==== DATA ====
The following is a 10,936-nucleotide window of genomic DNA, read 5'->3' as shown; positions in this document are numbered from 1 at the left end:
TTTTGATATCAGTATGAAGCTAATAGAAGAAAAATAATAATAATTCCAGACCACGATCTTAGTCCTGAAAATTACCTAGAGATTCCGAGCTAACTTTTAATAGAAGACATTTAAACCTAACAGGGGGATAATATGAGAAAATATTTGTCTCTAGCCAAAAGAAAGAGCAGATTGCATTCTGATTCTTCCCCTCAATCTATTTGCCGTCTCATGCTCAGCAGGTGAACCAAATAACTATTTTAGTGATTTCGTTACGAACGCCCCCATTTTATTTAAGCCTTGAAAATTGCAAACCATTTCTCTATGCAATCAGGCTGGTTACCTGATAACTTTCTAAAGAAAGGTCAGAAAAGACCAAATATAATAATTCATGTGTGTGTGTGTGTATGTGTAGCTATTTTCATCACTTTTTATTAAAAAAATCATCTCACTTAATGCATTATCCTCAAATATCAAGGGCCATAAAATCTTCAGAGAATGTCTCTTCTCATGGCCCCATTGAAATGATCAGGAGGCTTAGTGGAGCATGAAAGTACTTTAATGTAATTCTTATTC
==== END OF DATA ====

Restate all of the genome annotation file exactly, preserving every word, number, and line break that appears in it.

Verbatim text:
The following is a 10,936-nucleotide window of genomic DNA, read 5'->3' as shown; positions in this document are numbered from 1 at the left end:
TTTTGATATCAGTATGAAGCTAATAGAAGAAAAATAATAATAATTCCAGACCACGATCTTAGTCCTGAAAATTACCTAGAGATTCCGAGCTAACTTTTAATAGAAGACATTTAAACCTAACAGGGGGATAATATGAGAAAATATTTGTCTCTAGCCAAAAGAAAGAGCAGATTGCATTCTGATTCTTCCCCTCAATCTATTTGCCGTCTCATGCTCAGCAGGTGAACCAAATAACTATTTTAGTGATTTCGTTACGAACGCCCCCATTTTATTTAAGCCTTGAAAATTGCAAACCATTTCTCTATGCAATCAGGCTGGTTACCTGATAACTTTCTAAAGAAAGGTCAGAAAAGACCAAATATAATAATTCATGTGTGTGTGTGTGTATGTGTAGCTATTTTCATCACTTTTTATTAAAAAAATCATCTCACTTAATGCATTATCCTCAAATATCAAGGGCCATAAAATCTTCAGAGAATGTCTCTTCTCATGGCCCCATTGAAATGATCAGGAGGCTTAGTGGAGCATGAAAGTACTTTAATGTAATTCTTATTC